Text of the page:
/ Racing

Al Kazeem sinks Camelot in the Tattersalls Gold Cup at the Curragh

Updated: Sunday, 26 May 2013 22:47 | Comments

Al Kazeem's season could culminate with a run in the Prix de l'Arc de Triomphe
Al Kazeem's season could culminate with a run in the Prix de l'Arc de Triomphe

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Al Kazeem produced a tremendous performance to lower the colours of hot favourite Camelot in the Tattersalls Gold Cup at the Curragh.

Roger Charlton's British raider was settled in last place of the four runners, just behind Camelot, as the market leader's stablemate Windsor Palace took them along in single file.

All looked to be going well enough for Camelot but James Doyle ranged upsides at the quarter-mile pole on the lightly-raced Al Kazeem (9-4) and it soon became apparent he had his measure.

Quickening in great style, Charlton's five-year-old claimed the Group One prize with something in hand.

"We can look at all the top races over a mile and a quarter and we also know he stays a mile and a half very well" - Roger Charlton on Al Kazeem 

A length and a half was the winning margin for Al Kazeem, who was having just his second start since victory in the Jockey Club Stakes at Newmarket last May.

Doyle said: "He was so impressive at Newmarket and I was really excited, so to find out he had got injured during that race, it was hard to take.

"But Roger said we would get him back and it's great to see it all come together. He's got lots of class and hopefully we will have more fun with him."

Al Kazeem had returned this season at Sandown in April, winning the Gordon Richards Stakes by a length from Thomas Chippendale.

Doyle said: "We still left a lot to work with at Sandown, we wanted to use that as a stepping stone and he was able to win without having a hard race.

"He came on leaps and bounds and showed that today.

"He has lots of class, you have to respect Camelot and all he has done - at the two pole I couldn't believe how well I was going."

Charlton said: "He's been a slow maturing horse. Last year he came home with a stress fracture of his pelvis in the Jockey Club Stakes.

"His work has been really impressive and James said the ground was bit lively for him there.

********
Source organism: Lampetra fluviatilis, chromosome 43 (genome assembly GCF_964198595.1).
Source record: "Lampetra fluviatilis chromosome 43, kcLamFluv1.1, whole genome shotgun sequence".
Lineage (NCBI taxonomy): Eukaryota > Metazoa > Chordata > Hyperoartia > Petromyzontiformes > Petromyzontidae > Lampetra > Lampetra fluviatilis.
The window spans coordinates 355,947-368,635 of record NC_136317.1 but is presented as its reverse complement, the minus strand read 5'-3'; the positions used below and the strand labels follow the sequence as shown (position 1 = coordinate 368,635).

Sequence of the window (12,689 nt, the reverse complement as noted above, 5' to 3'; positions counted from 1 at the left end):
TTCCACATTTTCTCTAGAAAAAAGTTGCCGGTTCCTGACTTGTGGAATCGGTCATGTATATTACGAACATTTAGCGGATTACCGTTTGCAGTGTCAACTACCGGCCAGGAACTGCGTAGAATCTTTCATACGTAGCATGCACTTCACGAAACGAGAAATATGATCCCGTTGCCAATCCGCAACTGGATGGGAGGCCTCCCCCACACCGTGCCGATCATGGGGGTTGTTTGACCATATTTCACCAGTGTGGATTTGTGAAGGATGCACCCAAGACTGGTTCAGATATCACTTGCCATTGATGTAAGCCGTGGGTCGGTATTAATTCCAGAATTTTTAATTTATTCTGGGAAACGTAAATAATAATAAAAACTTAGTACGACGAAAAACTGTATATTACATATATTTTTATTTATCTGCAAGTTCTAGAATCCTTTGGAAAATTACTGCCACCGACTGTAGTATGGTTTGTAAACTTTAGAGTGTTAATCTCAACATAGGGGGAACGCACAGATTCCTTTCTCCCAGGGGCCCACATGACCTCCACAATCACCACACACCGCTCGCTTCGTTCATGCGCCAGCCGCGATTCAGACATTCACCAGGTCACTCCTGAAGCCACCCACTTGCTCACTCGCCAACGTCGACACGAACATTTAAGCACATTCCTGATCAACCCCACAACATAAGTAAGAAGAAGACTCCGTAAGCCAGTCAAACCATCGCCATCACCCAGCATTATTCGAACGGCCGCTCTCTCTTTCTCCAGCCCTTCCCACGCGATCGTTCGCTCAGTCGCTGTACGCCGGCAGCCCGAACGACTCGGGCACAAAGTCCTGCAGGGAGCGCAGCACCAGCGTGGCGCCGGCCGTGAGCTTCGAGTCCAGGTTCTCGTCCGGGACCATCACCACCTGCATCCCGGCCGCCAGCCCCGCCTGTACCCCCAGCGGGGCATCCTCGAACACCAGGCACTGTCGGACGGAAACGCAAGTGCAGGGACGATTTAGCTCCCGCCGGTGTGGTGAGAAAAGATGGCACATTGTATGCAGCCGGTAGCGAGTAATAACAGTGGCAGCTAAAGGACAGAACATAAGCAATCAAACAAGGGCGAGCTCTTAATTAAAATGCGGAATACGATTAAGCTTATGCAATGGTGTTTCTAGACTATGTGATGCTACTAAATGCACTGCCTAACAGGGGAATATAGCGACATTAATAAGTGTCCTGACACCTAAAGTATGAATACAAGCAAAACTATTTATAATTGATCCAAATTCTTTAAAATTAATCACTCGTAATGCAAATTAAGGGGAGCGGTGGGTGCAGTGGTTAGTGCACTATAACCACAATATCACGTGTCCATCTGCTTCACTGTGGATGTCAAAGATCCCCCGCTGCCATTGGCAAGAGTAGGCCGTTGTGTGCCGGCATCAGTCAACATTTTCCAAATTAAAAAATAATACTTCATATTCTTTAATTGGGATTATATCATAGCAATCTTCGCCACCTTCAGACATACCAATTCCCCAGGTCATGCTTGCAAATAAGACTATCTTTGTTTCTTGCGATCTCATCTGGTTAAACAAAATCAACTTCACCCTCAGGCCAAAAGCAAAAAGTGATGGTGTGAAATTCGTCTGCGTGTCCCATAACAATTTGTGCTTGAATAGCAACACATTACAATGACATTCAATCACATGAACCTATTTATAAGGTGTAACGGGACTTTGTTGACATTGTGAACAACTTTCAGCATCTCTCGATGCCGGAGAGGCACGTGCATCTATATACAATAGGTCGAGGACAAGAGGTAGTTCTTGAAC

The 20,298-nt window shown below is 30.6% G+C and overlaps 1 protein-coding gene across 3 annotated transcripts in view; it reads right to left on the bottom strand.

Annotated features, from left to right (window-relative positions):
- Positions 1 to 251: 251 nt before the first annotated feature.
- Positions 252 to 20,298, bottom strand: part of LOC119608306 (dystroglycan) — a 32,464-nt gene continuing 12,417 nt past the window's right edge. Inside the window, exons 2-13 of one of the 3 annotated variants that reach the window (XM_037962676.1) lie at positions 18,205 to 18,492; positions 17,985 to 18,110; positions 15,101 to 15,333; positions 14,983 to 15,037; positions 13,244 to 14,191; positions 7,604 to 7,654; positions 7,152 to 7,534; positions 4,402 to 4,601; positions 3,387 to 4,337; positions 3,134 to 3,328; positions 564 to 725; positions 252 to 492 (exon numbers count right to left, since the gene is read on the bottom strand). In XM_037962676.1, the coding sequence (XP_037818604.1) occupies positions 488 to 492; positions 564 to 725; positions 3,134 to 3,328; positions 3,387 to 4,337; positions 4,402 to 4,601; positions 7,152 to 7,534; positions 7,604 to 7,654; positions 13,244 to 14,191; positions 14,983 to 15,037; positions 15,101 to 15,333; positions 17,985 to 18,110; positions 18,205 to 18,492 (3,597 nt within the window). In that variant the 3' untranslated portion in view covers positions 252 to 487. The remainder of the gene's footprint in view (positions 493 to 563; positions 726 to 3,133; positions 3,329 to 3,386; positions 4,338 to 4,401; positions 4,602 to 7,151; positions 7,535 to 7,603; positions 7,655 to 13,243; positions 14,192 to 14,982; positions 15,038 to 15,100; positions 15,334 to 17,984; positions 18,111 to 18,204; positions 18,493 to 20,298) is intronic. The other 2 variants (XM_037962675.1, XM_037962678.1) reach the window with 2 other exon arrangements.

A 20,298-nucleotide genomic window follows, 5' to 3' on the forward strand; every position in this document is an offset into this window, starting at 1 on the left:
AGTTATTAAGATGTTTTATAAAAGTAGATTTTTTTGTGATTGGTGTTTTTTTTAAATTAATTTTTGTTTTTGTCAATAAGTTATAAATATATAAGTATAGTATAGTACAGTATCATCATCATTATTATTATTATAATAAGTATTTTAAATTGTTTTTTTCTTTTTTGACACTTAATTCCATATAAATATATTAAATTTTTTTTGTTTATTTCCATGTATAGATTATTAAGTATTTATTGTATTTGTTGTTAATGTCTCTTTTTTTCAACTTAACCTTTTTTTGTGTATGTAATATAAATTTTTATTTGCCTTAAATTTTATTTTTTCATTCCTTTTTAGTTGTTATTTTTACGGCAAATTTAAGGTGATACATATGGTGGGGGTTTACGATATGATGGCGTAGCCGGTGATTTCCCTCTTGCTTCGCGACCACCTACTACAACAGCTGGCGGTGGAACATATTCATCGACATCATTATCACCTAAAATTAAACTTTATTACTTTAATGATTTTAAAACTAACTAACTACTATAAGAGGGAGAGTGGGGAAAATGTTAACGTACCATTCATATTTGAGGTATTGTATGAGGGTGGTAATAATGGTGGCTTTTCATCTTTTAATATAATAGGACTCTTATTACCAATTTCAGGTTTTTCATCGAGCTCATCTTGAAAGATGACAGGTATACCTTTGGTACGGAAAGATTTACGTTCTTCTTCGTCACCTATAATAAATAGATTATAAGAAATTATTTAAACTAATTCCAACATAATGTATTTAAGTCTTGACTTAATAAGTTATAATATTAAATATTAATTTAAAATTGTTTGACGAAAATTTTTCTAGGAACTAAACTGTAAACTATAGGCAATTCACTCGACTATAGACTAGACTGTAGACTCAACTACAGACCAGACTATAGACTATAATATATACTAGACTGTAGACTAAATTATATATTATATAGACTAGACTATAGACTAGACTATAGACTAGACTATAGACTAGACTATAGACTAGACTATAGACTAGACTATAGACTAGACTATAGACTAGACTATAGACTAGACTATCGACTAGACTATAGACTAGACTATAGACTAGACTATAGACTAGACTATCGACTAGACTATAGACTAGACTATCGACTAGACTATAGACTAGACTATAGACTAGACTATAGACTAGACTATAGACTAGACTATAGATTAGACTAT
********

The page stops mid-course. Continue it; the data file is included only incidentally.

"He's a good horse and he rode him confidently. The plan was to drop in behind Camelot and he rode a good race.

"We can look at all the top races over a mile and a quarter and we also know he stays a mile and a half very well.

"I'd like to think maybe the Arc at the end of the season. Ascot is an obvious possibility, we've also got the Eclipse - there's lots of lovely races there for him."

Doyle was riding his first winner in Ireland and was recording his second Group One winner after the Charlton-trained Cityscape in Dubai last year.

He added: "All credit to Mr Charlton - he's done a fantastic job with the horse and he's done a fantastic job with me as well. He took me on - I'd never even ridden in a Group One race before and he gave me a massive opportunity in Dubai and it paid off.

"Without people like him I'd probably be doing OK but I wouldn't be here today in these type of races.

"He's a great boss and a great person to work for. He gives me great confidence.

"My grand-father is from Monasterevin. He's 75 now and he'll be at home watching. My mother used to train and right from an early age I had ponies and stuff. I started riding out when I was about 12 years of age. It went from there.

"I'm 5ft 10. It's not easy but as I've got older I've become more disciplined. I can comfortably do 8st 10 so it's grand."

Despite being out of luck in the Tattersalls Gold Cup and in the Irish 1,000 Guineas, Aidan O'Brien and his jockey son Joseph still managed a double with Sir John Hawkins and Leading Light.

Big things are expected from Leading Light (4-6) after he swept to a cosy two and a quarter length victory from Little White Cloud in the Airlie Stud Gallinule Stakes.

Given a positive ride from the front, it looked like the Montjeu colt might be swamped by Little White Cloud at the two-furlong pole but he found plenty when asked.

O'Brien snr said: "He's lazy, that's why he wears the cheekpieces. It helps him from being too lazy early on.

"He's a possible for Ascot or the Irish Derby. He wouldn't mind 10 furlongs, a mile and a half or even two miles - I don't think it matters to him."

Sir John Hawkins is a possible for the Coventry Stakes at Royal Ascot after making a winning debut in the Big Bad Bob EBF Maiden by three-quarters of a length from Intensified.

"We are delighted with him. He was very green and learnt an awful lot there," said the trainer.

"His father (Henrythenavigator) and mother (Peeping Fawn) won four Group Ones each, so he is very well bred.

"I was afraid he might be a bit babyish, but he got a lovely lead and loves the fast ground."

Trainer Michael Halford and jockey Shane Foley got in on the double act through Paddy The Celeb (12-1) in the Irish Daily Mail Handicap and Via Ballycroy in the Texacloth Handicap.

Trainer Jim Bolger took the concluding Newstalk 106-108 Maiden with Maggie Dalton (14-1), ridden by Kevin Manning.

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